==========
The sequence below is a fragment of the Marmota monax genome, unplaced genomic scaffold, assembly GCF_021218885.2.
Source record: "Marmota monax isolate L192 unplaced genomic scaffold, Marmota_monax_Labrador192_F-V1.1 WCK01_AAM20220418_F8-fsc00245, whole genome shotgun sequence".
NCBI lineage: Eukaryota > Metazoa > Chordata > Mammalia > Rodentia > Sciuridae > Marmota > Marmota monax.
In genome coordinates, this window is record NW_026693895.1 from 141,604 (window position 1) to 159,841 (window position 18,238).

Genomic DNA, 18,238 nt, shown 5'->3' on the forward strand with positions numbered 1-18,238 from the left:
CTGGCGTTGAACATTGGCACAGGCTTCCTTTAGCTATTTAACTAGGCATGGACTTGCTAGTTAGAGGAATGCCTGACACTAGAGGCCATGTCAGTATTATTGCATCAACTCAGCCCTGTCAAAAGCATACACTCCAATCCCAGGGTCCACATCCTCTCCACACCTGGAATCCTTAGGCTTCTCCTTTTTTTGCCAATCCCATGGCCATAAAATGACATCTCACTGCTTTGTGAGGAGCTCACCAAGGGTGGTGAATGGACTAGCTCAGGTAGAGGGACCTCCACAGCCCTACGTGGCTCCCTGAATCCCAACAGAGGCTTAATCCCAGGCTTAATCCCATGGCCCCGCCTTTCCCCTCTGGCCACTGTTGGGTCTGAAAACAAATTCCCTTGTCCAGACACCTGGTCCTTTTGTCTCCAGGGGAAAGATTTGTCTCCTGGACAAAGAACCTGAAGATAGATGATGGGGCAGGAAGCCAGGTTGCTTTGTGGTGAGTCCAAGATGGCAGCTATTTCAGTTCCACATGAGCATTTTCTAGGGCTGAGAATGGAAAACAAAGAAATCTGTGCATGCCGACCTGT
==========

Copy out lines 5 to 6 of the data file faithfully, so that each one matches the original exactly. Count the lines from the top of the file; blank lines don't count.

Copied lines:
Genomic DNA, 18,238 nt, shown 5'->3' on the forward strand with positions numbered 1-18,238 from the left:
CTGGCGTTGAACATTGGCACAGGCTTCCTTTAGCTATTTAACTAGGCATGGACTTGCTAGTTAGAGGAATGCCTGACACTAGAGGCCATGTCAGTATTATTGCATCAACTCAGCCCTGTCAAAAGCATACACTCCAATCCCAGGGTCCACATCCTCTCCACACCTGGAATCCTTAGGCTTCTCCTTTTTTTGCCAATCCCATGGCCATAAAATGACATCTCACTGCTTTGTGAGGAGCTCACCAAGGGTGGTGAATGGACTAGCTCAGGTAGAGGGACCTCCACAGCCCTACGTGGCTCCCTGAATCCCAACAGAGGCTTAATCCCAGGCTTAATCCCATGGCCCCGCCTTTCCCCTCTGGCCACTGTTGGGTCTGAAAACAAATTCCCTTGTCCAGACACCTGGTCCTTTTGTCTCCAGGGGAAAGATTTGTCTCCTGGACAAAGAACCTGAAGATAGATGATGGGGCAGGAAGCCAGGTTGCTTTGTGGTGAGTCCAAGATGGCAGCTATTTCAGTTCCACATGAGCATTTTCTAGGGCTGAGAATGGAAAACAAAGAAATCTGTGCATGCCGACCTGT